Global Facts about WASH

The FOTCOH WASH (Water, Sanitation, and Hygiene) Program will focus on efforts to nurture good hygiene practices, especially hand washing with soap. Good hygiene practices reduce the incidence of diseases such as pneumonia, scabies, skin and eye infections and diarrhea-related diseases like cholera and dysentery. The key to improving hygiene practices amongst children is to promote behavioral change within schools and communities.

As a second and very important part of the FOTCOH Education Clinics, beyond teaching hand washing, is educating children and their families about the importance of using clean water sources and storing water safely. Although there are many outside factors as to why Haitians don’t have access to safe water that we cannot control, it is still crucial to educate Haitians about safe water practices and offer solutions for families based on their particular environment and resources.

Global Facts about the Water, Hygiene, and Sanitation:

  • Worldwide, 780 million people do not have access to an improved water source
  • An estimated 2.5 billion people lack access to improved sanitation (more than 35% of the world’s population)
  • According to the World Health Organization and UNICEF, regions with the lowest coverage of “improved” sanitation in 2006 were sub-Saharan Africa (31%), Southern Asia (33%) and Eastern Asia (65%)
  • In 2006, 7 out of 10 people without access to improved sanitation were rural inhabitants
  • According to the United Nations and UNICEF, one in five girls of primary-school age are not in school, compared to one in six boys. One factor accounting for this difference is the lack of sanitation facilities for girls reaching puberty. Girls are also more likely to be responsible for collecting water for their family, making it difficult for them to attend school during school hours. The installation of toilets and latrines may enable school children, especially menstruating girls, to further their education by remaining in the school system.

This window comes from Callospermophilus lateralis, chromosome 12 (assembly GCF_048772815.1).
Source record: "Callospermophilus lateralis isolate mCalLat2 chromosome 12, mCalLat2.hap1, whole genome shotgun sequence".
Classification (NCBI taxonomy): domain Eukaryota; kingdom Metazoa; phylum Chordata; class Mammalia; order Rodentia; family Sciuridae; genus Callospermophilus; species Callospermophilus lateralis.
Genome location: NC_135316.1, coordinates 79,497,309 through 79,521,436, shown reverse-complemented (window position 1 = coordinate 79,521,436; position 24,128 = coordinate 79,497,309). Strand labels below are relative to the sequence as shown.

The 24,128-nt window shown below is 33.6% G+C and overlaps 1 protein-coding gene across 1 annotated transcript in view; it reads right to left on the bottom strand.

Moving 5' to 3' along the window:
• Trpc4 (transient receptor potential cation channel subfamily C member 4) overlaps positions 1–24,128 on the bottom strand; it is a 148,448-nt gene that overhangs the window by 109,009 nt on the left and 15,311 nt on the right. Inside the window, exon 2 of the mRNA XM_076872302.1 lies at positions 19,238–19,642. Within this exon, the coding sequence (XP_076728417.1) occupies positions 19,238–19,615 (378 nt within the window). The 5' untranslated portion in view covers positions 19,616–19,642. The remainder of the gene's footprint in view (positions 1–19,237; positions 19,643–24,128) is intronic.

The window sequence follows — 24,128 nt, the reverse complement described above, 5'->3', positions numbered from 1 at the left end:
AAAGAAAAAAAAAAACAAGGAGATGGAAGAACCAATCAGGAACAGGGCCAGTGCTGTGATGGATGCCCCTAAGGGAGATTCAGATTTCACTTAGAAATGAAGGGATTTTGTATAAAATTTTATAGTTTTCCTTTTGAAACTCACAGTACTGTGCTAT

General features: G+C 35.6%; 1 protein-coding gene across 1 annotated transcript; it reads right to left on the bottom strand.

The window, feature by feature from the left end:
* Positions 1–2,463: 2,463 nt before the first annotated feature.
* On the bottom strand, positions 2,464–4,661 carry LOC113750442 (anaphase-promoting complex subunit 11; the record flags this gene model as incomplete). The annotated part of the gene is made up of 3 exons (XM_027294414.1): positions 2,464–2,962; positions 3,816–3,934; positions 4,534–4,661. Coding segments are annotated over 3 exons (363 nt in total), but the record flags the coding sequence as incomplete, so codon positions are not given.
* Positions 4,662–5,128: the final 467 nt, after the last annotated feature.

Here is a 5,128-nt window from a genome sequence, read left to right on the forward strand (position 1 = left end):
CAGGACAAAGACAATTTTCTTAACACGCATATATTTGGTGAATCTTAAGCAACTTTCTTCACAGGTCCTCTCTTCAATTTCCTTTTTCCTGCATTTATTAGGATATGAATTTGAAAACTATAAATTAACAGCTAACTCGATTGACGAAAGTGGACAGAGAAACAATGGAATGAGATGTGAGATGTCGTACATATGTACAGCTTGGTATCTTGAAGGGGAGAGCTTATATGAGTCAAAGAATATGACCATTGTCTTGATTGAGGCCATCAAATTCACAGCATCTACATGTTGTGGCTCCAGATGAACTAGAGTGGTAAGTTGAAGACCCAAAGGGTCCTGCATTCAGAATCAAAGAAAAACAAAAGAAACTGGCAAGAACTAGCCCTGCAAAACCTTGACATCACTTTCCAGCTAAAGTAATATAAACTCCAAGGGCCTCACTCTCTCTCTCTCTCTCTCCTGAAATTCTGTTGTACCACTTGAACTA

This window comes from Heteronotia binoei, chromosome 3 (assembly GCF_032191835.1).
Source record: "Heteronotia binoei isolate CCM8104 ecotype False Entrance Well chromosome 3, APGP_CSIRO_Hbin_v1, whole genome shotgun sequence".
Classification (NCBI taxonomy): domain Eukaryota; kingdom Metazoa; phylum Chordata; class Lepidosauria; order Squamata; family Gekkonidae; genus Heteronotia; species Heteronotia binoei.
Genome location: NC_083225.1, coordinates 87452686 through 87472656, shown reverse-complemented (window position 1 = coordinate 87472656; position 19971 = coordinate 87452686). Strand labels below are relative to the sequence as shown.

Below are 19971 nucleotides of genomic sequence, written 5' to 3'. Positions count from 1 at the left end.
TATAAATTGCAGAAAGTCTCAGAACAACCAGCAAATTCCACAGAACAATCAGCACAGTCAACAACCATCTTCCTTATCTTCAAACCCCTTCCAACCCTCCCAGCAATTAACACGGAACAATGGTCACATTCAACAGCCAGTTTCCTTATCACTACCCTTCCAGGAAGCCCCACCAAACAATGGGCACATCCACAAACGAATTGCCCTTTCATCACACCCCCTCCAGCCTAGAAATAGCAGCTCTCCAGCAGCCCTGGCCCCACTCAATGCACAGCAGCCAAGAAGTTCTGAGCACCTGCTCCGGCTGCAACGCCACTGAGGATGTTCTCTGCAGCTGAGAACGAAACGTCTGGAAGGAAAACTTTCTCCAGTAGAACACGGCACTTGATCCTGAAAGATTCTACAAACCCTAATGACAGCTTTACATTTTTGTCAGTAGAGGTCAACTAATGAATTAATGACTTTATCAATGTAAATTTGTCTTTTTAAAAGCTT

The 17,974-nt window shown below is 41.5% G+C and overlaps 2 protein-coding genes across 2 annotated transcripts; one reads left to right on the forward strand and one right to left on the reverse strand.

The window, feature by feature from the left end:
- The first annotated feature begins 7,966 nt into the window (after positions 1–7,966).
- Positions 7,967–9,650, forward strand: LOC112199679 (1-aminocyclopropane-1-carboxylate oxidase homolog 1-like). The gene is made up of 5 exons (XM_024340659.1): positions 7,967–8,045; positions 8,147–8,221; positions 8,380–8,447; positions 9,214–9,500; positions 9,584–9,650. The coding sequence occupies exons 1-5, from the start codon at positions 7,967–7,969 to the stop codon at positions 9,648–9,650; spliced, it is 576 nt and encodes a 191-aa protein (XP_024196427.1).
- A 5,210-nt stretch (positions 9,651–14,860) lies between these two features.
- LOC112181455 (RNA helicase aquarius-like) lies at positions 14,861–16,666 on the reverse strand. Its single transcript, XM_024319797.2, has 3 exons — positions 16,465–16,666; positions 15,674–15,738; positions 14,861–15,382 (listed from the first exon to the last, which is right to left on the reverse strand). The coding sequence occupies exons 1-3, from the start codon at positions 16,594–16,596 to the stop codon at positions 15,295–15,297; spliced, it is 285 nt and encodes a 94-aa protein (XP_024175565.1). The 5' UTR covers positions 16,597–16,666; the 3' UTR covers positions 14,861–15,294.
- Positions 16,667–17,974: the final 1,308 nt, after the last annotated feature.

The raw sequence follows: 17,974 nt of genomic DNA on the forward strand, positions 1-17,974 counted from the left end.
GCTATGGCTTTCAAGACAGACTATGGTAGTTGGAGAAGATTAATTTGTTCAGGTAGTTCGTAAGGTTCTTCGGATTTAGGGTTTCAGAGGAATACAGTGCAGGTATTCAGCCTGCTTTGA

Disease & Death

  • An estimated 801,000 children younger than 5 years of age perish from diarrhea each year, mostly in developing countries. This amounts to 11% of the 7.6 million deaths of children under the age of five and means that about 2,200 children are dying every day as a result of diarrheal diseases
  • Unsafe drinking water, inadequate availability of water for hygiene, and lack of access to sanitation together contribute to about 88% of deaths from diarrheal diseases
  • Worldwide, millions of people are infected with neglected tropical diseases (NTDs), many of which are water and/or hygiene-related, such as Guinea Worm Disease, Buruli Ulcer, Trachoma, and Schistosomiasis. These diseases are most often found in places with unsafe drinking water, poor sanitation, and insufficient hygiene practices